contrasts the slashing realness
of all that precedes it.
Walt haunts scenes perfect-
ly framed by Vince Gilligan's
directorial hand. Todd (Jesse
Plemons) and Lydia (Laura Fra-
ser) don't notice him sitting just
feet away in their usual meet-
ing place, After Marie (Betsy
Brandt) calls Skyler (Anna
Gunn) to warn her Walt's back
in town and probably coming
for her, the camera shifts to
reveal he's already there, hover-
ing. In a perfect example of how
"Bad" uses sound mixing and
other techniques to set tone,
evoke emotion and even provide
narrative to an extent no other
show has accomplished, Walt
'lurks in the shadows of Elliot
and Gretchen's (Adam God-
ley and Jessica Hecht) home,
the silence and shadows more
threatening than Elliot's tiny
knife could ever confront.
It's a marked change of pace
from the rest of the whiplash-
inducing final season, and the
mostly unsettling series reach-
es a surprisingly settled conclu-
"Felina" 's standout moment
comes not from its most violent
outbursts, but from a quiet con-
fession from Walt to Skyler. "I
did it for me," he cuts her off as
she tells him to stop giving her
bullshit about doing it for the
family. "I was good at it. And I
was really ... I was alive." Most
of us knew Walt's motivations
were never about others (except
for the contingency of the few-
but-loud Team Walt soldiers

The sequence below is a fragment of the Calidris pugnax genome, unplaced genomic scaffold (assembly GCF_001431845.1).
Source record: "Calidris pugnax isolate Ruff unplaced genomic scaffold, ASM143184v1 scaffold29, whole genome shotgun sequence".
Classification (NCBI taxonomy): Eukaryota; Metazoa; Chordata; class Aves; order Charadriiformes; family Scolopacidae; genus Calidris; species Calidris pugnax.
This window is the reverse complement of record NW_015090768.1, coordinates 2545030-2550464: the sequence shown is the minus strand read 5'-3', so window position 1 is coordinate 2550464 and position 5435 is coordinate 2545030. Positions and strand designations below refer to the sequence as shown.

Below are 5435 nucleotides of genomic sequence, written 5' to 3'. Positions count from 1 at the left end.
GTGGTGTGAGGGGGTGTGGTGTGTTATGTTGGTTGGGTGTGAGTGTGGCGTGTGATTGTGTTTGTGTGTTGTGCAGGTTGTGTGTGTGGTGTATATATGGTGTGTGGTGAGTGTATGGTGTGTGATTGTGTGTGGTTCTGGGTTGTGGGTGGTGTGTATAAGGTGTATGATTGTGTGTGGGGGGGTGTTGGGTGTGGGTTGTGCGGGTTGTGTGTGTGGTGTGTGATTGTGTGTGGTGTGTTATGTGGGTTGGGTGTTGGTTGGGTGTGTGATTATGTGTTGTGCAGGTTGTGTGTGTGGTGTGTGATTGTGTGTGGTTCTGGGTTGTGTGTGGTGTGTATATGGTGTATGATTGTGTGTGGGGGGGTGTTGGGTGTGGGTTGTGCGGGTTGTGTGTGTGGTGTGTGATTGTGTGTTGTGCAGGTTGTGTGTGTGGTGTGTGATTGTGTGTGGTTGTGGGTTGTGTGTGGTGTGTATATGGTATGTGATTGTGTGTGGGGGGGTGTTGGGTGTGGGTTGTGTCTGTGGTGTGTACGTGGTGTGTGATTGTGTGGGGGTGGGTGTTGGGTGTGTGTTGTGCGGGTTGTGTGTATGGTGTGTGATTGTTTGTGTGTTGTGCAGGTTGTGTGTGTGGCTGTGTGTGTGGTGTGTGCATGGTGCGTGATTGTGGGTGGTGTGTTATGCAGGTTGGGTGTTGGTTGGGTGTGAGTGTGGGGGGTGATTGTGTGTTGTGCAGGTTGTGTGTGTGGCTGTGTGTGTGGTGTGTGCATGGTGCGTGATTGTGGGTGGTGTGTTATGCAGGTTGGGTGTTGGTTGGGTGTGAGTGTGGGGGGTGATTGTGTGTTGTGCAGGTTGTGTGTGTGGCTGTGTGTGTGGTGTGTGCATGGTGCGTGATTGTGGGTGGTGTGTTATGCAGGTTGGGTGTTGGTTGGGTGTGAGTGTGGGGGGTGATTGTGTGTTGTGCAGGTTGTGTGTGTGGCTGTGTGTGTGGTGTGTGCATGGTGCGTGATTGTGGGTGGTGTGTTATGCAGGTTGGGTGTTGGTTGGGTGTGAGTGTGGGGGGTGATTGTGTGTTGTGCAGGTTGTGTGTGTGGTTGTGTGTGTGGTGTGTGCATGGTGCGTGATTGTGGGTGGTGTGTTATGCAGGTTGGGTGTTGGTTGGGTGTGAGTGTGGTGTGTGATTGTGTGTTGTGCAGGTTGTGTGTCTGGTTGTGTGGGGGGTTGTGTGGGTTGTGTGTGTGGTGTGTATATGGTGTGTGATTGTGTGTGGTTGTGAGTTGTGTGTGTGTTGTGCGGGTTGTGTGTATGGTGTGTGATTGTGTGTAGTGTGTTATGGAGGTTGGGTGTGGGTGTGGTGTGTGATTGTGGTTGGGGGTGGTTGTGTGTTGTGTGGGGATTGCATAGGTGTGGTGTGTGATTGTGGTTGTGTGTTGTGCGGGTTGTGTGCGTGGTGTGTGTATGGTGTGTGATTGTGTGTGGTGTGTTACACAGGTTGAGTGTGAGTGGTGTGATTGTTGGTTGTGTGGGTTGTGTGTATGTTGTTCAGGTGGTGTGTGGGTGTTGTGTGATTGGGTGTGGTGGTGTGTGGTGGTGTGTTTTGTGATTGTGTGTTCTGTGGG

insisting he was a Family Man
who lost his way, a victim of
uncontrollable circumstances -
they're, hopefully, eating their
words and then some). But to
hear Heisenberg himself spell it

out and
colors -
only m
from tf
son one
(who g
- in th
single l
been it
often p
ment vi
tice wi
and Ste
the leg
learns i
ite Stat
can be
thing s
Walt se
one thi
thing t
is defin
pens. L
of the
The ne
The mo
comes v
kills To
that mi
of Kraz

show his true baby-blue puppet.
- in what's possibly the Perhaps because of how
oment of pure honesty accustomed I became to Gil-
he character since sea- ligan - and every last actor
e - satisfies more than on this damn show - tearing
ig else in "Felina." Gunn relentlessly at my heartstrings,
ives off some serious I feel oddly uneasy about how
a Soprano vibes with her neatly "Bad" wraps up. It's not
lity - worn but resolved a happy ending by any means.
e scene) proves just how It's not even a just one. In a per-
she is of the little golden fect, just world, Hank would
she won a week earlier, live and bring down the bad
ng Skyler's surprise in a guys (or, Marie would exact
ook. revenge herself ... and then find
aking Bad" has always peace, but mostly I just want-
mmensely punitive, and ed Marie to poison everyone).
not a religious show, it Brock would have a mother.
ossesses an Old Testa- Walter Jr. would get unlimited
ew of consequences and breakfast food for life. In a just
"Felina" doles out jus- world, Walt wouldn't have had
th machine gun robots the final say or the power to
via packets. Walt built write his own fate. His belief
end of Heisenberg on that the world owes him some-
il wealth, but as he thing just because of who he is,
n "Ozymandias," "Gran- the belief that he's truly peer-
e" and "Felina," money less in terms of his intelligence
stolen and empires can and power, informs all of his
e. With almost every- actions. The writers don't nec-